unitary authorities: Blaenau Gwent, Bridgend, Caerphilly, Cardiff, Carmarthenshire, Ceredigion, Conwy, Denbighshire, Flintshire, Gwynedd, Isle of Anglesey, Merthyr Tydfil, Monmouthshire, Neath Port Talbot, Newport, Pembrokeshire, Powys, Rhondda Cynon Taff, Swansea, The Vale of Glamorgan, Torfaen, Wrexham

Dependent areas

Anguilla, Bermuda, British Indian Ocean Territory, Virgin Islands country facts" data-cl-code="VGB">British Virgin Islands, Cayman Islands, Falkland Islands, Gibraltar, Montserrat, Pitcairn Islands, Saint Helena, Ascension, and Tristan da Cunha, South Georgia and the South Sandwich Islands, Turks and Caicos Islands


12 April 1927 (Royal and Parliamentary Titles Act establishes current name of the United Kingdom of Great Britain and Northern Ireland); notable earlier dates: 927 (minor English kingdoms united); 3 March 1284 (enactment of the Statute of Rhuddlan uniting England and Wales); 1536 (Act of Union formally incorporates England and Wales); 1 May 1707 (Acts of Union formally unite England and Scotland as Great Britain); 1 January 1801 (Acts of Union formally unite Great Britain and Ireland as the United Kingdom of Great Britain and Ireland); 6 December 1921 (Anglo-Irish Treaty formalizes partition of Ireland; six counties remain part of the United Kingdom and Northern Ireland)

National holiday

the UK does not celebrate one particular national holiday


unwritten; partly statutes, partly common law and practice; note - recent additions include the Human Rights Act of 1998, the Constitutional Reform and Governance Act 2010, the Parliamentary Voting System and Constituencies Act 2011, and the Fixed-term Parliaments Act 2011 (2011)

Legal system

common law system; has nonbinding judicial review of Acts of Parliament under the Human Rights Act of 1998

International law organization participation

accepts compulsory ICJ jurisdiction with reservations; accepts ICCt jurisdiction


18 years of age; universal

Executive branch

chief of state: Queen ELIZABETH II (since 6 February 1952); Heir Apparent Prince CHARLES (son of the queen, born 14 November 1948)
head of government: Prime Minister David CAMERON (since 11 May 2010)
cabinet: Cabinet of Ministers appointed by the prime minister
elections: the monarchy is hereditary; following legislative elections, the leader of the majority party or the leader of the majority coalition usually becomes the prime minister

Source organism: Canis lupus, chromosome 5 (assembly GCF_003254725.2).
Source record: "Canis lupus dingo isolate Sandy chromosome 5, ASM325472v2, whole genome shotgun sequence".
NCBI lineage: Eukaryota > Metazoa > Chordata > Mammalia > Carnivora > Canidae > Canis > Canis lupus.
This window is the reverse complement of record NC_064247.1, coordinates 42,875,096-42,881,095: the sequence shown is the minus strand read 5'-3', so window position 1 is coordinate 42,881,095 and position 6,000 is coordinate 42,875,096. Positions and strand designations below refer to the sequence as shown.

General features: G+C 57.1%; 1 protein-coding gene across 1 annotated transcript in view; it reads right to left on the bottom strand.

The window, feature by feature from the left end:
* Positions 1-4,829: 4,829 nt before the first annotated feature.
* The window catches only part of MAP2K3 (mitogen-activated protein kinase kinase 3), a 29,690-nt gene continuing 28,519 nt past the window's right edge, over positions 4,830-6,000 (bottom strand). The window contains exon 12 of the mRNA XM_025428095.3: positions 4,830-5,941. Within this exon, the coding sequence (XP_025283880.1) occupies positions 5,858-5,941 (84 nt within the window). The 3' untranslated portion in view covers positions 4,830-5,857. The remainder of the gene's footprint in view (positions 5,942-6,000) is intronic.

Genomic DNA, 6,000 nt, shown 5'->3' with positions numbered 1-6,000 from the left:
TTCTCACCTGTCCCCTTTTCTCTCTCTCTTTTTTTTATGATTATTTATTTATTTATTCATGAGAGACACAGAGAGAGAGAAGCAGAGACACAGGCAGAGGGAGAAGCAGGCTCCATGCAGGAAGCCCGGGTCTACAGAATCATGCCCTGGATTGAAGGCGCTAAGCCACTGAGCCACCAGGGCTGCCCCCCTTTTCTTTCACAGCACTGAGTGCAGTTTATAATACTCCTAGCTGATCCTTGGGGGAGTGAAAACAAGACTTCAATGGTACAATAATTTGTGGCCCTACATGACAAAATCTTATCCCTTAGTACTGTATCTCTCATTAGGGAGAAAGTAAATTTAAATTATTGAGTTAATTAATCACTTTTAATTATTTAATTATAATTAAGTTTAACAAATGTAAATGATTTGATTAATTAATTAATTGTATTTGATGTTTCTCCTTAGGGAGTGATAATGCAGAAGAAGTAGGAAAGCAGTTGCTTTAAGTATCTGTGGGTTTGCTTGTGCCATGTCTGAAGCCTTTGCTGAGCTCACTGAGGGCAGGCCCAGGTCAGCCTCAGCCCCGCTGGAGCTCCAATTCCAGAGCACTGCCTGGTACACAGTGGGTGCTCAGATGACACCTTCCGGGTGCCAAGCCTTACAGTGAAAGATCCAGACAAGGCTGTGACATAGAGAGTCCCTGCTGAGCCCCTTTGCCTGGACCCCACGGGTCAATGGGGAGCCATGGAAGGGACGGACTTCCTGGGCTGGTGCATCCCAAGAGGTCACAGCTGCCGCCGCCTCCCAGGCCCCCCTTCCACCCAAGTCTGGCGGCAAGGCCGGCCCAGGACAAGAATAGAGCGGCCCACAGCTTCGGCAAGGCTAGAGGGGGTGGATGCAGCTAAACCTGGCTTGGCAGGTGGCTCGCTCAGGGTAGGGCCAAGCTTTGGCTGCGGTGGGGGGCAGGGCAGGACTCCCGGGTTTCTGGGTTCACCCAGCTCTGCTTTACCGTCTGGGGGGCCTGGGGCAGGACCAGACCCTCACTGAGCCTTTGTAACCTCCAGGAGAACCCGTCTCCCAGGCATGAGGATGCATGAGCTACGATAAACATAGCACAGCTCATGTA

Legislative branch

bicameral Parliament consists of House of Lords; note - membership is not fixed (780 seats; consisting of approximately 667 life peers, 88 hereditary peers, and 25 clergy - as of 13 January 2014) and House of Commons (650 seats since 2010 elections; members elected by popular vote to serve five-year terms unless the House is dissolved earlier)
elections: House of Lords - no elections (note - in 1999, as provided by the House of Lords Act, elections were held in the House of Lords to determine the 92 hereditary peers who would remain there; elections are held only as vacancies in the hereditary peerage arise); House of Commons - last held on 6 May 2010 (next to be held by June 2015)
election results: House of Commons - percent of vote by party - Conservative 36.1%, Labor 29%, Liberal Democrats 23%, other 11.9%; seats by party - Conservative 305, Labor 258, Liberal Democrat 57, other 30
note: in 1998 elections were held for a Northern Ireland Assembly (because of unresolved disputes among existing parties, the transfer of power from London to Northern Ireland came only at the end of 1999 and has been suspended four times, the latest occurring in October 2002 and lasting until 8 May 2007); in 1999, the UK held the first elections for a Scottish Parliament and a Welsh Assembly; the most recent elections for the Northern Ireland Assembly, the Scottish Parliament, and the Welsh Assembly took place in May 2011

Judicial branch

highest court(s): Supreme Court (consists of 12 justices including the court president and deputy president)